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THE FINE PRINT

Live near the coast? There’s insurance for that.

Cars drove through flooding on Oakville Street in Lynn after Tropical Storm Elsa last year.Christiana Botic for The Boston Globe

I recently renewed my homeowners insurance, but before I did, I asked my agent for a quote from the insurer that has my auto insurance. Most insurers offer a sizable discount when you “bundle” your home and auto insurance together (as high as 25 percent), and I wanted to give it a try.

But my auto insurer declined to give me a quote for homeowners insurance. Why? Because my house, located a block and a half from an ocean bay, was considered too risky due to its “coastal proximity,” even though flood waters have never reached my home in more than 30 years.

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And a friend recently told me she got the same “thanks, but no thanks” treatment when she asked for a quote from an insurer, even though her house is on fairly high ground about a mile from the ocean. Why? “Because we’re considered coastal,” she told me.

Peak hurricane season is upon us in New England (mid-August to late October), and the National Weather Service is predicting above-average hurricane activity this year.

This might be a good time to think about coastal property insurance. Here are some things to know:

Cars drove through flooding on Oakville Street in Lynn after Tropical Storm Elsa hit the area.Christiana Botic for The Boston Globe

Q. Can insurers refuse coverage of coastal properties?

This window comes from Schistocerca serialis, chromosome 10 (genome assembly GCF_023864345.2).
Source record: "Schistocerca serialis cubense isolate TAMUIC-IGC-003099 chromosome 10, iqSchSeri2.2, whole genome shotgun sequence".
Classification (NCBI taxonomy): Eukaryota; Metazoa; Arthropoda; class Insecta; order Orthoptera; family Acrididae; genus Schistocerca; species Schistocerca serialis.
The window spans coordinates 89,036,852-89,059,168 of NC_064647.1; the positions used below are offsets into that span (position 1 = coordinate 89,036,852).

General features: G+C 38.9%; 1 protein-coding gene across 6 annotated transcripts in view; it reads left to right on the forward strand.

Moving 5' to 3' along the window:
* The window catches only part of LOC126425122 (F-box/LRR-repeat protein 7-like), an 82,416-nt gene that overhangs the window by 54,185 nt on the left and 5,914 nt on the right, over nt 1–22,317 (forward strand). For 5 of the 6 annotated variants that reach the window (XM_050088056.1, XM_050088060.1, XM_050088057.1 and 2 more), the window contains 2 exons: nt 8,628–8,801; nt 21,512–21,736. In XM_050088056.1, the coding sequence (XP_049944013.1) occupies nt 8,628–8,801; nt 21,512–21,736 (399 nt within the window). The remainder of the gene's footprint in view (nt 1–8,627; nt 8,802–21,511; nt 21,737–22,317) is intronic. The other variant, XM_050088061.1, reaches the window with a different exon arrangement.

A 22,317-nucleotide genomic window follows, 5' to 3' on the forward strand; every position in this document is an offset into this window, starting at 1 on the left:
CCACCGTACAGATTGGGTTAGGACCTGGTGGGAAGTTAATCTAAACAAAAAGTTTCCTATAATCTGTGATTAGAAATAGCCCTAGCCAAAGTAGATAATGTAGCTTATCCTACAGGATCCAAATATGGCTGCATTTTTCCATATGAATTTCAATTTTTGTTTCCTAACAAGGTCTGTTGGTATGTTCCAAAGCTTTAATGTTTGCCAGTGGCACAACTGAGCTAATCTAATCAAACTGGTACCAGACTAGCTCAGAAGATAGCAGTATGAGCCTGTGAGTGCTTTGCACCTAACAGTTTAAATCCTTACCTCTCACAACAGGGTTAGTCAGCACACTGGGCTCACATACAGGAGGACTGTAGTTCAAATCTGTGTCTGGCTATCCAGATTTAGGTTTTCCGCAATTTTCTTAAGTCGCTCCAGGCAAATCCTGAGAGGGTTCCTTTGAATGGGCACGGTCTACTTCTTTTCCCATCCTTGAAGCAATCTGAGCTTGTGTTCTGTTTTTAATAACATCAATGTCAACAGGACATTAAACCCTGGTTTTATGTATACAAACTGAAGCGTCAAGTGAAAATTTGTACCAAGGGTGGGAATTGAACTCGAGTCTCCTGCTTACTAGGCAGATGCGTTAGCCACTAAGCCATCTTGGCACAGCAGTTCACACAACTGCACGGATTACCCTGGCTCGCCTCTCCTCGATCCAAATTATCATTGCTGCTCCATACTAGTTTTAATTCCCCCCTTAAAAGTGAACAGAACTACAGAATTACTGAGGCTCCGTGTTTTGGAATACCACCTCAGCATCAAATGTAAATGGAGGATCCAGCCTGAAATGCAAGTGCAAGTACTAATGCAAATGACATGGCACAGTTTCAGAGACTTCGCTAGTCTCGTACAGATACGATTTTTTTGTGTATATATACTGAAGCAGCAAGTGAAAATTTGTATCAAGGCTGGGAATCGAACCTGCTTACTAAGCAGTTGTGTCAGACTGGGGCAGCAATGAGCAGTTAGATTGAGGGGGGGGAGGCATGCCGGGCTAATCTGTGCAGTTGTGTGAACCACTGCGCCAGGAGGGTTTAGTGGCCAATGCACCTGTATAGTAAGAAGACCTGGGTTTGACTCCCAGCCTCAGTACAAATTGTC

A. Yes, and they may well be doing so more often (statistics are hard to come by). An insurance policy is a contract between two willing parties. The insurer wants profit: more in premiums than paid out in claims. If an insurer thinks your house is too risky, it can say no. There is no law requiring insurers to write or renew a policy. And there’s no law saying you must insure your house, although, if you have a mortgage, your lender may require it. (By contrast, auto insurance in Massachusetts is mandatory.)

Q. Does that mean some properties are uninsurable?

A. Most states, including Massachusetts, have passed laws creating “insurers of last resort.” They are mandated to insure properties that are shut out of the private marketplace, with the risk shared by all insurers in the state. Details about the Massachusetts FAIR Plan can be found online. The FAIR Plan insures to a maximum of $1 million in replacement costs. About 10 percent of homeowners premiums in the state are paid under the FAIR Plan.

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Q. Why are insurers especially concerned about coastal properties?

A. Climate change is blamed for a stunning increase in damage-causing weather, and the coast often gets the brunt of it. The National Oceanic and Atmospheric Administration says there have been 332 weather disasters causing $1 billion or more each in property damage since 1980, almost eight per year. Last year alone, there were 20 and in the last three years, the annual average number of such storms was 19.

Hurricanes that whip up over the ocean and punish coastlines are, by far, the costliest of catastrophes. (Hurricane Bob in 1991 caused more than $1 billion in damage in Massachusetts, while in 2011, Tropical Storm Irene did almost as much damage.) Half of the 10 worst hurricanes nationally in the past 30 years have come in the last five years. Detecting a pattern here?

Q. Can my insurer cancel my policy when a big storm is forecast?